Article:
Andy Griffith did not receive an Oscar nomination for portraying Larry "Lonesome" Rhodes in A Face in The Crowd.
Andy Griffith is most certainly best known as Andy Taylor the kind, honest, and wise sheriff of Mayberry, and if not that the honest attorney known as Matlock. Griffith here to anyone who knows him for his most famous roles would see this performance as Lonesome Rhodes as quite against type. Although technically speaking Griffith did not yet gain his type, nevertheless this is a very different type of role for Griffith who is best known as a nice man. If there is one thing Lonesome Rhodes is not is nice.
In his first scene we open on Lonesome Rhodes in a lock up as a sweaty and reprehensible sort who is convinced to entertain in for a radio show only because he will allowed to leave the prison. Griffith is actually quite good early on at being just a brash, angry drifter. There is nothing at first that suggests that is anything but a pretty lowly type of man who just happens to be able to play a guitar more than anything. When he finally does sing though there is seems to be another side who enjoys an attention as long he is the one forcing others to pay attention to him.
After he gets out of jail Griffith portrays well two quieter scenes. First he has his first scene where has become the radio host, and Griffith has a great deal of charm in this scene showing exactly how Lonesome can so quickly gain in popularity. There is also a very important moment where he talks to the radio producer who discovered him Marsha (Patrica Neal), who he also charms but in a different fashion. In the brief scene Griffith portrays a sympathetic quiet moving portrait of a man who never really had a pleasant place in his life, and this remorseful scene really appropriately gives view to his later actions.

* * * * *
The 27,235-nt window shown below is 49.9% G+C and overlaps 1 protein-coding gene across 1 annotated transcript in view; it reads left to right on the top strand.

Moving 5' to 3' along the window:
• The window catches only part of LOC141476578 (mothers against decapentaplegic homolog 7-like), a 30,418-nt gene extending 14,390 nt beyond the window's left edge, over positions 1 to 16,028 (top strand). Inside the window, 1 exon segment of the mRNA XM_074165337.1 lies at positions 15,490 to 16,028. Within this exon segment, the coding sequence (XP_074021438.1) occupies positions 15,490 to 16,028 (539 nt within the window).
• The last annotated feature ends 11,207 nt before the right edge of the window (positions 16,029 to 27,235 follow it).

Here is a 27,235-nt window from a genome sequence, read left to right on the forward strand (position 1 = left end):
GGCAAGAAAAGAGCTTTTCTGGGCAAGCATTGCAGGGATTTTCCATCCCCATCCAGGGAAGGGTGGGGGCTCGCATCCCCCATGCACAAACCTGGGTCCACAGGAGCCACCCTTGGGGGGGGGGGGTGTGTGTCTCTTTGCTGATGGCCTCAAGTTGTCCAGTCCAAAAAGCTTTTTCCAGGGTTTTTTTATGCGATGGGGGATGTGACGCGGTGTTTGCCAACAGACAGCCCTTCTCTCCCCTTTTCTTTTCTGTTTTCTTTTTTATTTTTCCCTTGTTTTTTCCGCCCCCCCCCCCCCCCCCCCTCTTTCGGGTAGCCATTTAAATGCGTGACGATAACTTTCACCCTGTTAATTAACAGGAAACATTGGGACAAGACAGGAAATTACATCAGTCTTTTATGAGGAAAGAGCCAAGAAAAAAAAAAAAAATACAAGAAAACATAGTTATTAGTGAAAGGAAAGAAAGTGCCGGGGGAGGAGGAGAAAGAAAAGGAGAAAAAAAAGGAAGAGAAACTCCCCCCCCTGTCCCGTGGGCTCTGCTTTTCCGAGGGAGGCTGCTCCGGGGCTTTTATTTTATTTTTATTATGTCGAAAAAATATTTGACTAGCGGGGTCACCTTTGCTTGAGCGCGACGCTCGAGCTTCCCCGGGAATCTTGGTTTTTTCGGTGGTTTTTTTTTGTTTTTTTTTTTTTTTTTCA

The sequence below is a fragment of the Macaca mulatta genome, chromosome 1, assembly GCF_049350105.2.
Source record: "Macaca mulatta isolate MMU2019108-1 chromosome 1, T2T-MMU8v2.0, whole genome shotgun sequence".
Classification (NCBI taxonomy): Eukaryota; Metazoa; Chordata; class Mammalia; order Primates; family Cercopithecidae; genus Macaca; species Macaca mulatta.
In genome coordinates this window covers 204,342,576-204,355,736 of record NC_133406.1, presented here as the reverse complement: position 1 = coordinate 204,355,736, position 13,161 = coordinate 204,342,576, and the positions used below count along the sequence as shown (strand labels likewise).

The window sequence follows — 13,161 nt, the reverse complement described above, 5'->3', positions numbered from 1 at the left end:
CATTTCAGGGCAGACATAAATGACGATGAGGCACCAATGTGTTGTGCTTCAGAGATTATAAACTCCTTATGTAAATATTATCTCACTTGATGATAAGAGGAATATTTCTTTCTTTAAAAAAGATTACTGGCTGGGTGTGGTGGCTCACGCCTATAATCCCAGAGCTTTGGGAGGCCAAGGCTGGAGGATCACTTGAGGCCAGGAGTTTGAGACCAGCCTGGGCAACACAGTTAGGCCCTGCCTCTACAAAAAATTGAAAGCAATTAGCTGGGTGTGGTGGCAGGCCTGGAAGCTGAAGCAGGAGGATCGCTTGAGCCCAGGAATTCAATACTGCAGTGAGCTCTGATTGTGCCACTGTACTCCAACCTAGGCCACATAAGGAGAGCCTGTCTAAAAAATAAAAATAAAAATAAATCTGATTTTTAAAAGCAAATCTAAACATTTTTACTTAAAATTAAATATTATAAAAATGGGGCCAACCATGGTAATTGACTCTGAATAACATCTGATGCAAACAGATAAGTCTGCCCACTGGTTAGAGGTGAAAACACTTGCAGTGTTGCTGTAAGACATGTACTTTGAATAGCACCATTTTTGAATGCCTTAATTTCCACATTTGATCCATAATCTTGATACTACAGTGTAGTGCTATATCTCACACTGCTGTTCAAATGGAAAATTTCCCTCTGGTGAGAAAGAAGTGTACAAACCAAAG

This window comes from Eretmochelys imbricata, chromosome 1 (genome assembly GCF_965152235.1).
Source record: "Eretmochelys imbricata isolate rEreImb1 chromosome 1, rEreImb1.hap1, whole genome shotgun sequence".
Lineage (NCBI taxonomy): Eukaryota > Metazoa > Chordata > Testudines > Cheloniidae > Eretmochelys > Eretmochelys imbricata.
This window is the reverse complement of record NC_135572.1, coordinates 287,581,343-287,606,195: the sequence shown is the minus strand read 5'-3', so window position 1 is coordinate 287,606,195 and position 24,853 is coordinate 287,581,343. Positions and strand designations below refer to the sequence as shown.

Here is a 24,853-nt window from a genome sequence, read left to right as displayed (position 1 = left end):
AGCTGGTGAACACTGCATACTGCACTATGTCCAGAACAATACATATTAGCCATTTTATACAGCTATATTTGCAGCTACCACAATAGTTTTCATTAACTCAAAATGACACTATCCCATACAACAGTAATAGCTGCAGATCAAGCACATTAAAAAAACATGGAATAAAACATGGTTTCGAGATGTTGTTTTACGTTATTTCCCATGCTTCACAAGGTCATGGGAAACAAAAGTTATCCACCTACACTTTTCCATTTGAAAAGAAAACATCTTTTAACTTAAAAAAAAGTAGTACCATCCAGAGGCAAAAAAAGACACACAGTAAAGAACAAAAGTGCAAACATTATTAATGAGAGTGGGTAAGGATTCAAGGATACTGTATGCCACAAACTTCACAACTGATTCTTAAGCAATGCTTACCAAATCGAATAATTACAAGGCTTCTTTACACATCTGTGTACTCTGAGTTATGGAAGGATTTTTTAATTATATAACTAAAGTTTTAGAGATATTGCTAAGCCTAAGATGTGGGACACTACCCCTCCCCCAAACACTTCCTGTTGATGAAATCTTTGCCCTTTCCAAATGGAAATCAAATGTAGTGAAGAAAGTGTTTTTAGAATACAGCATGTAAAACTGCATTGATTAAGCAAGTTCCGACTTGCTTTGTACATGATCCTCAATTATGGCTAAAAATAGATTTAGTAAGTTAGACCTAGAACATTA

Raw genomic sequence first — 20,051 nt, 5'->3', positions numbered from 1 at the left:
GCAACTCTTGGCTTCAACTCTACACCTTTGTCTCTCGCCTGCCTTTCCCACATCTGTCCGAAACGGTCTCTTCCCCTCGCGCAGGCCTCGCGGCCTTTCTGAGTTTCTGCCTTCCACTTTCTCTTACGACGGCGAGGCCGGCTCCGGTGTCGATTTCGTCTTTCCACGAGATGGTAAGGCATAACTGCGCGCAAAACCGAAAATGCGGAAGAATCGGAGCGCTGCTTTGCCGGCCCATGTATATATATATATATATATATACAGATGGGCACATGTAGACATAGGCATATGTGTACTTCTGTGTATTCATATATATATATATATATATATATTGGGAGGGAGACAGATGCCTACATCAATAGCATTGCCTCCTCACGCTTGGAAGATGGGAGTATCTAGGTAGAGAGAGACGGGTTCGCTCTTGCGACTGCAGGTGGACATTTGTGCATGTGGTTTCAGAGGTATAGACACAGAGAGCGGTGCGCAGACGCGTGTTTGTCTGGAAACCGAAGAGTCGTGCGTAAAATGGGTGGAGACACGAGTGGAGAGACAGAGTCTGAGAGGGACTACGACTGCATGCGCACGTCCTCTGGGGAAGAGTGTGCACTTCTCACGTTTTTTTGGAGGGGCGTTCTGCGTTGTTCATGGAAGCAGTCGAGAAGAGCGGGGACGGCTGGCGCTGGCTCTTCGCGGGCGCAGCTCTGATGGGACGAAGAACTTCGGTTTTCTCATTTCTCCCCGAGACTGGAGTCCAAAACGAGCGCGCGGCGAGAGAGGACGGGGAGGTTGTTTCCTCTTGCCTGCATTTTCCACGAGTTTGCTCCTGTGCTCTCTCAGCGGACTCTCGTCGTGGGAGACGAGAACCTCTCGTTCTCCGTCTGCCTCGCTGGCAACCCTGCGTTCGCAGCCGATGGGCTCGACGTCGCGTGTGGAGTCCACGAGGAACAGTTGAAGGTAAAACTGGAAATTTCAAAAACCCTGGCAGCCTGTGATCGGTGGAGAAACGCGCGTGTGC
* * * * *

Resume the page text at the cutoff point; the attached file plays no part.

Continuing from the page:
Once these quiet scenes are done Griffith goes full force into Rhodes driving hard to become one of the most influential and popular men. His performance becomes considerable louder here as really Rhodes becomes as amoral as possible. Griffith spends a great deal of this performance becoming bigger and bigger in his portrayal of Rhodes becoming a louder and louder presence as an entertainer, and a manipulator. In terms of the transformation in terms of going off the deep end Griffith is fine, in that he just gets louder and louder, and he quiets down less and less often.
Griffith really does efficiently portray Rhodes as the almost crazed entertainer that just will not stop no matter what he does, or who he hurts. Griffith is good in his short moments of the apologetic Rhodes, because he manages to show Rhodes as not exactly lying when he says he is sorry, but rather Rhodes does believe at the moment what he is saying even if it is not true. The apologetic moments are short though and Rhodes ego only continues to grow as Griffith's performance becomes only bigger and broader. There no longer is any hesitation in him.
Later in the film Griffith I will say is pretty strong in bringing to life the energy in the performer, but when he is not on he gives basically the same performance but only meaner. There are moments where he is suppose to be the most manipulative, and Griffith frankly would have been better off he downplayed them as he is not nearly as powerful in these scenes as he could possibly have been. He is suppose to be a cold calculated controller in these moments but frankly he stays just a bit to obtuse to be as effective as he would need to be.
I do want to say though that even if Griffith could have been even better later on this is still a very interesting performance by him particularly in his earliest scenes. To be entirely honest if he stayed as good as he is in the first third of the film he would be an easy five. The only problem as his performance becomes even more ambitious and tries to be a larger than life character he just does not quite have the punch he needs to achieve this effect. It most certainly is a good performance though, and certainly quite fascinating when compared to his performances later in his career.